What Does a Cochlear Implant Do?

What Does a Cochlear Implant Do?

Hearing aids are the most popular type of assistive technology for children who are deaf and hard of hearing. They work by amplifying the sound signals that travel along the ear’s auditory pathway to the brain for processing. Provided that the wearer’s basic ear infrastructure is intact, hearing aids can help make these audio signals louder – enabling better comprehension.

Cochlear implants work a little differently, and this type of assistive technology is most common in children with severe to profound sensorineural hearing loss. For those in this category, sound amplification via hearing aids isn’t sufficient.

But how exactly do cochlear implants allow children with sensorineural hearing loss to hear better?

Let’s take a look.

How Do Cochlear Implants Work?

Inside the inner ear (a.k.a. cochlea) are tiny hair cells that vibrate when exposed to sound waves. These cochlear hair cells convert audio signals into nerve impulses that are then sent to the brain for processing.

This is what produces the sensation of sound.

However, these cochlear hairs can become damaged for any number of reasons. Overexposure to loud noises is a leading factor, and other causes include:

  • Genetics
  • Aging
  • Infection
  • Injury

Regardless of the reason, when the hair cells become damaged, they’re no longer able to vibrate properly. This means acoustic sound waves are not converted into corresponding nerve impulses. And because the brain doesn’t receive any audio signal, no sound is “produced.”

Depending on the extent of the hair cell damage, patients can experience near to total hearing loss.

However, cochlear implants can help restore some of this lost sensation of hearing.

Here’s how the process works:

  • Cochlear implants are tiny electrical devices that are surgically inserted under the skin behind the ear (in the cochlea).
  • A dedicated sound processor is then worn on the outside of the head. This component includes a microphone that captures audio information before converting it into a digital signal.
  • The cochlear implant then converts the digital signal into electrical impulses that stimulate the auditory nerve.
  • This nerve impulse is finally sent to the brain for sound processing, helping to partially restore the patient’s hearing capabilities.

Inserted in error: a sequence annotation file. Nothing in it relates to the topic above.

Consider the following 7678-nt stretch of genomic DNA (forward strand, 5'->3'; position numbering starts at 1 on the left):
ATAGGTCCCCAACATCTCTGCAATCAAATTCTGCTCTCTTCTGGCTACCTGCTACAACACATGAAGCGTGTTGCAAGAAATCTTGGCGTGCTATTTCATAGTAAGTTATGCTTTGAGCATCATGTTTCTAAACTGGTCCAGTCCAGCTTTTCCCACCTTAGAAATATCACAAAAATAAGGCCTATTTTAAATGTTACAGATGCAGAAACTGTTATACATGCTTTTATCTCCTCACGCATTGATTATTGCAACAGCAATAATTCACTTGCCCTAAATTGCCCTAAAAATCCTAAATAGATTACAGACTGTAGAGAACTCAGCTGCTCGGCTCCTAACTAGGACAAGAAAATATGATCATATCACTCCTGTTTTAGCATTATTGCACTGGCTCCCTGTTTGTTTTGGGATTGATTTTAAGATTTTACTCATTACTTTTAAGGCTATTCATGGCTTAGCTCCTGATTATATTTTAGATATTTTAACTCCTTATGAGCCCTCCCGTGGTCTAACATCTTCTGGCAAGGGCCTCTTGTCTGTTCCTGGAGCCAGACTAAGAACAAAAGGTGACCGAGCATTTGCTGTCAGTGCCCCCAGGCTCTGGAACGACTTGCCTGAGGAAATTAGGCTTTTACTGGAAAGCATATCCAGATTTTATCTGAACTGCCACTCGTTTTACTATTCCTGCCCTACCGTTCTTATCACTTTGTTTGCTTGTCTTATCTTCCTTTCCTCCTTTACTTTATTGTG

In effect, cochlear implants bypass the vibrational hair cells and stimulate the auditory nerve directly. This allows the user to hear much better than they would when using traditional assistive technologies like hearing aids.

Does My Child Need Cochlear Implants to Hear?

When used correctly, cochlear implants can provide welcome relief by partially restoring the ability to receive and process sound for children who are deaf and hard of hearing.

But not everyone is a suitable candidate for this assistive hearing technology.

To see if your child might benefit from cochlear implants, CCHAT’s audiologists can perform a diagnostic evaluation to determine the degree and type of your child’s hearing loss.

However, there are some important things to keep in mind:

  • Cochlear implants cannot fully restore hearing loss, but they can help your child receive and process sounds more clearly.
  • Depending on the test results, a combination of hearing aids, audio training and speech pathology may be a better fit. Our trained audiologists can help you choose the most appropriate treatment option for your child.
  • Some children who are deaf and hard of hearing only need a cochlear implant for one ear. For the other ear, they either use a hearing aid or nothing at all.
  • Cochlear implants are best suited for children who are 12 months or older. This is very different from hearing aids, which can be fitted and worn when a baby is only a few weeks old.

If cochlear implants are appropriate, we can refer you to an area clinic and surgeon for the actual procedure.

The operation is extremely safe – taking anywhere from 3 to 4 hours per ear. Of the 40,000+ children who have received cochlear implants in the US, the most common side effects include temporary bleeding, numbness, and irritation.

Cochlear implant on child

Living with Cochlear Implants

Wearing cochlear implants allows children who are deaf and hard of hearing to participate more fully in academic and social settings.

But if your child is enrolled as a student at CCHAT, he or she will also benefit from:

  • A curriculum that has been carefully designed around the needs of children who are deaf and hard of hearing. Since 1996, we’ve helped scores of students matriculate into mainstream school – where they go on to thrive with their hearing peers.
  • A range of pathology services to ensure your child receives the requisite support for natural linguistic development.
  • A supportive community network of CCHAT parents who remain actively involved by hosting workshops, demos, and tours throughout the year.

At CCHAT, our goal isn’t simply to help children live with cochlear implants. We want them to excel.

If you’d like to learn more about cochlear implants, diagnostic hearing tests or our dedicated curriculum - Schedule a visit with us today.

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